I have traveled to cold and cold/wet climates many times. We went to Tromso and the Snow Hotel above the Arctic Circle in Norway. We went to the Alaska Wilderness and Iceland. Sometimes, we had the right gear. More often than not, we were missing something or were not quite as warm or dry as we wanted to be. When we went to see the Northern Lights, we were cold! When I decided to go to Antarctica, I was determined to get it 100% right. We developed this Antarctica Packing List and Winter Travel Packing list to make it easier for you.
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Packing for Antarctica Travel
Being in the Water with Penguins, Whales and Seals was unforgettable. About a month before the trip, I began check the Antarctica weather and to think about all the Antarctica gear that I would need.
I started looking at my winter travel packing list from Norway and Alaska.
Then, I read about the weight limits for the charter flight from Buenos Aires to Ushuaia: 20 Kg for checked luggage and 5 Kg for carry ons. My camera gear alone weighed 5 kg.
I was worried.
How Cold is Antarctica?
The coldest recorded temperature in the Antarctic is -83°C (minus 128°F). Fortunately, the travel season for Antarctica is in summertime from November to March. The best weather tends to be in December and January. When I was there it was mainly in the 0°C range. With the wind a bit colder. Weather in Antarctica is very variable so you need to be prepared for cold, wind and snow. Plus, you’ll be on a zodiac and likely feeling the water.
What Makes an Antarctica Packing List Challenging?
When we went to Norway in the winter, we knew that it would be cold. Any precipitation would be snow. And, that we would be on land the entire time. Most importantly, we had no weight limit for our luggage. We created the winter travel packing list and kept it.
In Antarctica, you need to be prepared for cold, wet and windy. You also need to be prepared for the Drake Passage when you would be on the boat for 2 days up and back. On top of that, you might have multiple cameras. I had a DSLR, tripod, iPhone, underwater camera (for kayaking) and a GoPro. That’s a lot of gear for a 25Kg total. And, don’t forget your bathing suit for the polar plunge.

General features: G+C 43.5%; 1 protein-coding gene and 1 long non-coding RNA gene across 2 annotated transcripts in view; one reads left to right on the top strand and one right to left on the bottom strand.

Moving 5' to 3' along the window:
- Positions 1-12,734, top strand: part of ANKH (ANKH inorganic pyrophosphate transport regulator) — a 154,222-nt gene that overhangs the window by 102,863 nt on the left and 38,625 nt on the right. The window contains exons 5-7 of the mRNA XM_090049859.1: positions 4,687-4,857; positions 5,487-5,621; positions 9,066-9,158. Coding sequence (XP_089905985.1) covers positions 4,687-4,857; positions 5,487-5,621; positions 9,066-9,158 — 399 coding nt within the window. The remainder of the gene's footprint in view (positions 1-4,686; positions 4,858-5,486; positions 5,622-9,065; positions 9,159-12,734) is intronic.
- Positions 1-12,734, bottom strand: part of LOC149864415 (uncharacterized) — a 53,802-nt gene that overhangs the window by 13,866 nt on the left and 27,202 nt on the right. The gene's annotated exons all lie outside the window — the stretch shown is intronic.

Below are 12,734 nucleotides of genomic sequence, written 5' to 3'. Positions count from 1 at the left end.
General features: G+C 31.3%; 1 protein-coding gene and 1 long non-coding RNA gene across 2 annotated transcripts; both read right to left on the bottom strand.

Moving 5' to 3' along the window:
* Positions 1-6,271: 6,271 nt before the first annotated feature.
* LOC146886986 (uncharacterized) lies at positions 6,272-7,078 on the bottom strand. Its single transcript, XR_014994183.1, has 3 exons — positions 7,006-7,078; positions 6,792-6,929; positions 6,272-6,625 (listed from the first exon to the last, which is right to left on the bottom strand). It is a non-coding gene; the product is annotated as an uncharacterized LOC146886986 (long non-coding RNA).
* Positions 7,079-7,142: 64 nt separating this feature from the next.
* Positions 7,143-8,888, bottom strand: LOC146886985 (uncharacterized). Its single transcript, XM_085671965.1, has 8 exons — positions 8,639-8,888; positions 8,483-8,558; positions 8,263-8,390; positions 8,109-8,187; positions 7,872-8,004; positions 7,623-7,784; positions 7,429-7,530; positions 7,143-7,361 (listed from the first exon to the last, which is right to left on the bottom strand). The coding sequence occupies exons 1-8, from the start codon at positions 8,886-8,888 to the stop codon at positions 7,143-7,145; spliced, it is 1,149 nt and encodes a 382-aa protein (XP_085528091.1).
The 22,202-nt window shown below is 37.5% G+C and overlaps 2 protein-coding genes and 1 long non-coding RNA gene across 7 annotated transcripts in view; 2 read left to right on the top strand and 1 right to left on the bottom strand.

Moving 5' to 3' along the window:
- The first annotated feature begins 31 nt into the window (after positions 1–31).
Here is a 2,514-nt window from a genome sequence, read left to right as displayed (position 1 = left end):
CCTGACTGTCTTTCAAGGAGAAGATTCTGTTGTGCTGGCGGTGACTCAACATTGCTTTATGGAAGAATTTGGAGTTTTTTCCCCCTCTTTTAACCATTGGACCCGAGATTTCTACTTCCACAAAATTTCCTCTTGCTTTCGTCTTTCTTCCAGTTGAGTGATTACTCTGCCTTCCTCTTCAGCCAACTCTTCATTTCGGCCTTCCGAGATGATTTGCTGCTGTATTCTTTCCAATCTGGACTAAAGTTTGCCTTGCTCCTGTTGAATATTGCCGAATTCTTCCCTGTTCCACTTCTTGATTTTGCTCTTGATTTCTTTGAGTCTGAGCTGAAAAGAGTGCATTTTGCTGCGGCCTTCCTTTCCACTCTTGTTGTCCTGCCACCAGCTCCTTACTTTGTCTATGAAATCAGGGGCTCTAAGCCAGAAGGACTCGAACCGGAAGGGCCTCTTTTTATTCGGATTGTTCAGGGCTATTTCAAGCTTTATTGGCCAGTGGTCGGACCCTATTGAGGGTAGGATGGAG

Winter Travel Packing List-Photography Essentials
I created a list of the most essential photography gear for Antarctic. I’ll start with cameras. I brought my Nikon 3100 DSLR with a 18-300MM lens. That was a good combination. Many others had DSLR (Canon seemed to be the most frequent) and point and shoots, iPhones and everything in between. Whatever you bring, you should be very familiar with how to operate. It’s hard to be figuring out while you see a whale or penguin.
The Waterproof camera that I brought was incredibly useful for the trip, especially during kayaking. I didn’t want to have to worry about ruining my expensive DSLR and I wanted to get good pictures. I’ve had a Lumix underwater camera for many years and it has served me well. I got a lot of great pictures. I even held it underwater and took a picture of the underside of an iceberg.
As far as DLSRs, I am a Nikon user and the D3100 is an older model. Here’s a link to the D3400 and the 18-300MM lense that I use. We recently switched to a mirrorless DLSR and you can read about that as well.
One of the best purchases that I made was a Waterproof case for my iPhone. It enabled me to take photos and videos while in the Kayak and on the zodiacs. In fact, almost everyone on the kayaks had the Vanksy Floatable Waterproof phone case. I still use it now when kayaking.
I brought my GoPro on the trip. I did not use it as much as I thought I would. The batteries did not last long in the cold and it was difficult to change the batteries while in the kayak. One of my kayaking colleagues did use his quite a bit. You need to be very adept with the GoPro before going to Antarctica, so I’d advise a lot of practice if you’re not already an expert user.